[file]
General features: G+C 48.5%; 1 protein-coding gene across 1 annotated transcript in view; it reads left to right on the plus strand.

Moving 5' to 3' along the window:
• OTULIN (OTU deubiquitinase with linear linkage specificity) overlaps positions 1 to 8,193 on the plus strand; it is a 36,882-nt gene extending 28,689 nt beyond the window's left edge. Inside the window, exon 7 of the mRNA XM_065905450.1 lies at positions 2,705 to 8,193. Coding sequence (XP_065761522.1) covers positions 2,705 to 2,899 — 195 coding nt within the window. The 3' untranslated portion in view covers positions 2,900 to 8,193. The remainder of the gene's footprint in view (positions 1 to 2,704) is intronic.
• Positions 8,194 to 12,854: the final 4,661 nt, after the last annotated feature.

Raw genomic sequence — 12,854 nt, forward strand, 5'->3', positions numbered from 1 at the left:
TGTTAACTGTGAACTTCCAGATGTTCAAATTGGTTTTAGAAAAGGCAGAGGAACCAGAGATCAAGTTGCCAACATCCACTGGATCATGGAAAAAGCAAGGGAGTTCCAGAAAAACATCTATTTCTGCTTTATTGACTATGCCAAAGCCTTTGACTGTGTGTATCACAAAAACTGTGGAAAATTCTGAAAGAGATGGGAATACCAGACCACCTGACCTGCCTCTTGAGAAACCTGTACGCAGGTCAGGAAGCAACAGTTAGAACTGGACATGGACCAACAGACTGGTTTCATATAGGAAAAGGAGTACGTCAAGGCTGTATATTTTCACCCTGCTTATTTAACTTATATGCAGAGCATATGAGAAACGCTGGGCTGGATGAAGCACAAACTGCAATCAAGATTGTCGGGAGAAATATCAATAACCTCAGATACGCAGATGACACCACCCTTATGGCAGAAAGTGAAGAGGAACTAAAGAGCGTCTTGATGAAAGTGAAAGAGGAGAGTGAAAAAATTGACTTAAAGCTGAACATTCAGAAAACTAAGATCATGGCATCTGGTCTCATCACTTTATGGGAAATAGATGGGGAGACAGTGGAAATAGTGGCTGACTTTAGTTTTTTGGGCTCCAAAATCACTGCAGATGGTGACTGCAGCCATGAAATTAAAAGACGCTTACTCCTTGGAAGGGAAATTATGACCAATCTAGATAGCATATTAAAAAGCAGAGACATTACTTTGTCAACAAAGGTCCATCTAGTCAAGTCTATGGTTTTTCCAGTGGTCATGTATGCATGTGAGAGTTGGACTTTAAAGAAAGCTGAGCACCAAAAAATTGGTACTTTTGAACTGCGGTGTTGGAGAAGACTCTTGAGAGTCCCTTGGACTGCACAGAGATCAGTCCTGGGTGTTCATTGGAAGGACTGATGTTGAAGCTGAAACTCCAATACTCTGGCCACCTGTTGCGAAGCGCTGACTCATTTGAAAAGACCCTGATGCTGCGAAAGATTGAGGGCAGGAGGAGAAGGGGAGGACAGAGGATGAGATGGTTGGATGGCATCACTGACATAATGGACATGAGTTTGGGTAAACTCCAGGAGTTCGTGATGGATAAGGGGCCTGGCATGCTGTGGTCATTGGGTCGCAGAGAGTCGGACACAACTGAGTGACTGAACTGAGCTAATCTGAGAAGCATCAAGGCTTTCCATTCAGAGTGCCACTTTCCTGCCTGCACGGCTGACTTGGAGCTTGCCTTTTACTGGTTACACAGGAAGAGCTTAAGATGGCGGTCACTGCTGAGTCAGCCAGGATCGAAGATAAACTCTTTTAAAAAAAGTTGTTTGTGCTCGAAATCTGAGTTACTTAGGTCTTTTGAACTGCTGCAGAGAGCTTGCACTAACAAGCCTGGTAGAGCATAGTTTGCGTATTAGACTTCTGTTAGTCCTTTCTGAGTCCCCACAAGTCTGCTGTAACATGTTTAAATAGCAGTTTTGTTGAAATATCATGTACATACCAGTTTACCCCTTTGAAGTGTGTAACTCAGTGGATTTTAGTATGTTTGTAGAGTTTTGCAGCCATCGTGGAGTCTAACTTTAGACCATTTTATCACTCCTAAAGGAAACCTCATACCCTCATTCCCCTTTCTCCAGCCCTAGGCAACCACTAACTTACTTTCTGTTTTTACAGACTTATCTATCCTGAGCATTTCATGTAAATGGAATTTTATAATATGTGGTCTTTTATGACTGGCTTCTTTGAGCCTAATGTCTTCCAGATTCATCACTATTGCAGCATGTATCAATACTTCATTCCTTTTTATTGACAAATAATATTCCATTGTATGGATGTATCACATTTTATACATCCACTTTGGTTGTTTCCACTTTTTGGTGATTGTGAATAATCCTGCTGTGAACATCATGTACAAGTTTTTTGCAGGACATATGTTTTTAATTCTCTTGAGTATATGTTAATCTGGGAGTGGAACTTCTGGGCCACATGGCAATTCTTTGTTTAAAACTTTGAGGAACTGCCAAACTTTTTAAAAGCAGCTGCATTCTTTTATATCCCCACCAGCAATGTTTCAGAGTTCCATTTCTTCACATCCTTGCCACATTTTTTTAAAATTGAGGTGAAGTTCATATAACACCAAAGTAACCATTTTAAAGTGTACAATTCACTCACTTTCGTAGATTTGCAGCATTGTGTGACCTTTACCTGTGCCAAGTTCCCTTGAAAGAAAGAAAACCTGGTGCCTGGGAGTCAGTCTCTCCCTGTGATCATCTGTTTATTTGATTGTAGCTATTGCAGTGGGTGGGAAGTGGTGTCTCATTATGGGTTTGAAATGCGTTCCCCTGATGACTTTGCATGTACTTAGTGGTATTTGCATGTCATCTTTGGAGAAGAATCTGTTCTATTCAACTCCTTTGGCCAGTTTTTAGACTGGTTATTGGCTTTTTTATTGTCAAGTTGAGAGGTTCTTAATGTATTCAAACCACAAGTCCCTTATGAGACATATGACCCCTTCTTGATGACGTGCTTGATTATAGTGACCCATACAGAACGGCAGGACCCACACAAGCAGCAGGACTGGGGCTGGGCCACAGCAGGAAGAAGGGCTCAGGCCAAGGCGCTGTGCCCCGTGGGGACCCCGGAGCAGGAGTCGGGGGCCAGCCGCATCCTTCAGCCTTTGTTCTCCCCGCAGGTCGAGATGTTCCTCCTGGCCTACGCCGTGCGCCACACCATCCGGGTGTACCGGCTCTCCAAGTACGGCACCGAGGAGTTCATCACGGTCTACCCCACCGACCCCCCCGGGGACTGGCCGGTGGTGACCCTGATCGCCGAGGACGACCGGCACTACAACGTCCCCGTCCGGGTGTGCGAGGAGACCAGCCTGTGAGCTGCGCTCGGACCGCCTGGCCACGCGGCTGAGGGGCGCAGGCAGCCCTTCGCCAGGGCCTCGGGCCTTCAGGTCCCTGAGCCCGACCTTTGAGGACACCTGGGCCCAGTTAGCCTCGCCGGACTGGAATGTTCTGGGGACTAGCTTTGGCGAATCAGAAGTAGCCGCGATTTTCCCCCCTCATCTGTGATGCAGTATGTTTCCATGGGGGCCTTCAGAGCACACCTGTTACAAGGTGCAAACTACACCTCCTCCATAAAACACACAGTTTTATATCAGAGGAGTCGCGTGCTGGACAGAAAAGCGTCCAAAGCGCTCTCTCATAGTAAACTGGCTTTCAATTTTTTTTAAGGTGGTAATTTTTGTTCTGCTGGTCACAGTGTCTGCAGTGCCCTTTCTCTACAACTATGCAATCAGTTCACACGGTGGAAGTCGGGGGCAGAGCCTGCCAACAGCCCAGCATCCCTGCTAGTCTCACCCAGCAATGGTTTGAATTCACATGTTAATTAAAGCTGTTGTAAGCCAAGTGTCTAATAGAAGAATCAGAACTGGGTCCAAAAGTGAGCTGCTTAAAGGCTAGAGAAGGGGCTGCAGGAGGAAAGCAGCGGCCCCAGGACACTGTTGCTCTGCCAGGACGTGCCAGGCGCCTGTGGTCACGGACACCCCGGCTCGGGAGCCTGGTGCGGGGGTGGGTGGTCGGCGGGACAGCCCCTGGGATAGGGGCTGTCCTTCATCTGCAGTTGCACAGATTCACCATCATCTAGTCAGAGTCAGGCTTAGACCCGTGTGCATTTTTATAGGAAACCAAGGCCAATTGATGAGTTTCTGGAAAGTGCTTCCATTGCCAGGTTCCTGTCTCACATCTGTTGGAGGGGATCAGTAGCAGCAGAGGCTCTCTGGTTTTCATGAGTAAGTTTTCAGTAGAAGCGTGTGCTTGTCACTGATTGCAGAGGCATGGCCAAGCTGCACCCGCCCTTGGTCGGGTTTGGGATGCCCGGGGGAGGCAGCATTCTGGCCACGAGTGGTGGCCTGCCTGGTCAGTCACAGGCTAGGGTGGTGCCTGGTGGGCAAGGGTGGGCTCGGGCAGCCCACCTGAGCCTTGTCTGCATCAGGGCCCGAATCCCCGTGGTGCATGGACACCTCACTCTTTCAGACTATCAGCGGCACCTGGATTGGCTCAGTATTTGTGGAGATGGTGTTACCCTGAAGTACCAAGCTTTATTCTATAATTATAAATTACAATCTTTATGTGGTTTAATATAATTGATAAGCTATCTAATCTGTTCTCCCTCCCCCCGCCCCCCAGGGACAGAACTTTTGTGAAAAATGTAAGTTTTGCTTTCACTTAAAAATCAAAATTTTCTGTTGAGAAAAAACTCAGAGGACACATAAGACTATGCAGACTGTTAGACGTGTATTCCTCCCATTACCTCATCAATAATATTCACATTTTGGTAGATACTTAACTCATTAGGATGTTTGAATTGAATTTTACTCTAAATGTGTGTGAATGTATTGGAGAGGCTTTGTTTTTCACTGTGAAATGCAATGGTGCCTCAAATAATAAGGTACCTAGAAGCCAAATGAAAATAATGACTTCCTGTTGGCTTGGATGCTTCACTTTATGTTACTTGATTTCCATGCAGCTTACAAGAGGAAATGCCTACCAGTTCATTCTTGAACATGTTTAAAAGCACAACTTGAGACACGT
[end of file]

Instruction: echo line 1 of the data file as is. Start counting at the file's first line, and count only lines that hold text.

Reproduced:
General features: G+C 48.5%; 1 protein-coding gene across 1 annotated transcript in view; it reads left to right on the plus strand.